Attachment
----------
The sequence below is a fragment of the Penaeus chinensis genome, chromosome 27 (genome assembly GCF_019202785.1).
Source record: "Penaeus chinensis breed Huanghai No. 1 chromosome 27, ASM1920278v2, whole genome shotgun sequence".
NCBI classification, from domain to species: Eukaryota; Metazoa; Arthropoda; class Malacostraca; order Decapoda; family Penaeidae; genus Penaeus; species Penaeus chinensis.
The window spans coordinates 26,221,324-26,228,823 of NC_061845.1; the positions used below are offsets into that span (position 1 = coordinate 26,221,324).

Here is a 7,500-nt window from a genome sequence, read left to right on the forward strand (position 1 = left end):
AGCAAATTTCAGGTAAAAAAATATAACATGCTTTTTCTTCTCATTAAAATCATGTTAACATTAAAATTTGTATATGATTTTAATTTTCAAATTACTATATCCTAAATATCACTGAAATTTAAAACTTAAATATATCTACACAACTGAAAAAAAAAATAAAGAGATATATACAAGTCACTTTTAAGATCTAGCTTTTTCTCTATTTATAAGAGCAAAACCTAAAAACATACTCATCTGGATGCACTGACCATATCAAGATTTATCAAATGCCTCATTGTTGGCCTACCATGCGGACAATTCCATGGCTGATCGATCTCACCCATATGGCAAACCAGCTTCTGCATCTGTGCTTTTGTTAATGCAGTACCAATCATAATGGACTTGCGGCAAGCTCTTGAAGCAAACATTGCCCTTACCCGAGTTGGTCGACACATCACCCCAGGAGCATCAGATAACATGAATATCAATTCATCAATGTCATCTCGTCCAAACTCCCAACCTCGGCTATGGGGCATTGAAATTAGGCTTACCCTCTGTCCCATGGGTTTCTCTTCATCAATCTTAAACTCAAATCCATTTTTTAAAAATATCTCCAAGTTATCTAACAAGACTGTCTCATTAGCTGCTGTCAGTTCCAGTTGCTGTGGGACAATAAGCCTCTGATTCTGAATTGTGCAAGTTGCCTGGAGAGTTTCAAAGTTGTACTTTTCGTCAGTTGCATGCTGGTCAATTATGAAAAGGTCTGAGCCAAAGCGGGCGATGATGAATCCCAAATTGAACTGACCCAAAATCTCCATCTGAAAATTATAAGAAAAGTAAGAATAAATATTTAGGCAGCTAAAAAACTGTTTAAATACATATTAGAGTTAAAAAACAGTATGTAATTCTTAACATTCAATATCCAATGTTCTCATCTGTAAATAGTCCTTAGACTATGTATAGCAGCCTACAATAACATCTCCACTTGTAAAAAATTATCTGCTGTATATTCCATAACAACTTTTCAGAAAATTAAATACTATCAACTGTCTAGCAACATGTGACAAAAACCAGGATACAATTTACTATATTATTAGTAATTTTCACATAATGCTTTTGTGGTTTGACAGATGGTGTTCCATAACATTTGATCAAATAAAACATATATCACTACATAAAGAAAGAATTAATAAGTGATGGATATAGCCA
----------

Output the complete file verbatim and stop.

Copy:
The sequence below is a fragment of the Penaeus chinensis genome, chromosome 27 (genome assembly GCF_019202785.1).
Source record: "Penaeus chinensis breed Huanghai No. 1 chromosome 27, ASM1920278v2, whole genome shotgun sequence".
NCBI classification, from domain to species: Eukaryota; Metazoa; Arthropoda; class Malacostraca; order Decapoda; family Penaeidae; genus Penaeus; species Penaeus chinensis.
The window spans coordinates 26,221,324-26,228,823 of NC_061845.1; the positions used below are offsets into that span (position 1 = coordinate 26,221,324).

Here is a 7,500-nt window from a genome sequence, read left to right on the forward strand (position 1 = left end):
AGCAAATTTCAGGTAAAAAAATATAACATGCTTTTTCTTCTCATTAAAATCATGTTAACATTAAAATTTGTATATGATTTTAATTTTCAAATTACTATATCCTAAATATCACTGAAATTTAAAACTTAAATATATCTACACAACTGAAAAAAAAAATAAAGAGATATATACAAGTCACTTTTAAGATCTAGCTTTTTCTCTATTTATAAGAGCAAAACCTAAAAACATACTCATCTGGATGCACTGACCATATCAAGATTTATCAAATGCCTCATTGTTGGCCTACCATGCGGACAATTCCATGGCTGATCGATCTCACCCATATGGCAAACCAGCTTCTGCATCTGTGCTTTTGTTAATGCAGTACCAATCATAATGGACTTGCGGCAAGCTCTTGAAGCAAACATTGCCCTTACCCGAGTTGGTCGACACATCACCCCAGGAGCATCAGATAACATGAATATCAATTCATCAATGTCATCTCGTCCAAACTCCCAACCTCGGCTATGGGGCATTGAAATTAGGCTTACCCTCTGTCCCATGGGTTTCTCTTCATCAATCTTAAACTCAAATCCATTTTTTAAAAATATCTCCAAGTTATCTAACAAGACTGTCTCATTAGCTGCTGTCAGTTCCAGTTGCTGTGGGACAATAAGCCTCTGATTCTGAATTGTGCAAGTTGCCTGGAGAGTTTCAAAGTTGTACTTTTCGTCAGTTGCATGCTGGTCAATTATGAAAAGGTCTGAGCCAAAGCGGGCGATGATGAATCCCAAATTGAACTGACCCAAAATCTCCATCTGAAAATTATAAGAAAAGTAAGAATAAATATTTAGGCAGCTAAAAAACTGTTTAAATACATATTAGAGTTAAAAAACAGTATGTAATTCTTAACATTCAATATCCAATGTTCTCATCTGTAAATAGTCCTTAGACTATGTATAGCAGCCTACAATAACATCTCCACTTGTAAAAAATTATCTGCTGTATATTCCATAACAACTTTTCAGAAAATTAAATACTATCAACTGTCTAGCAACATGTGACAAAAACCAGGATACAATTTACTATATTATTAGTAATTTTCACATAATGCTTTTGTGGTTTGACAGATGGTGTTCCATAACATTTGATCAAATAAAACATATATCACTACATAAAGAAAGAATTAATAAGTGATGGATATAGCCA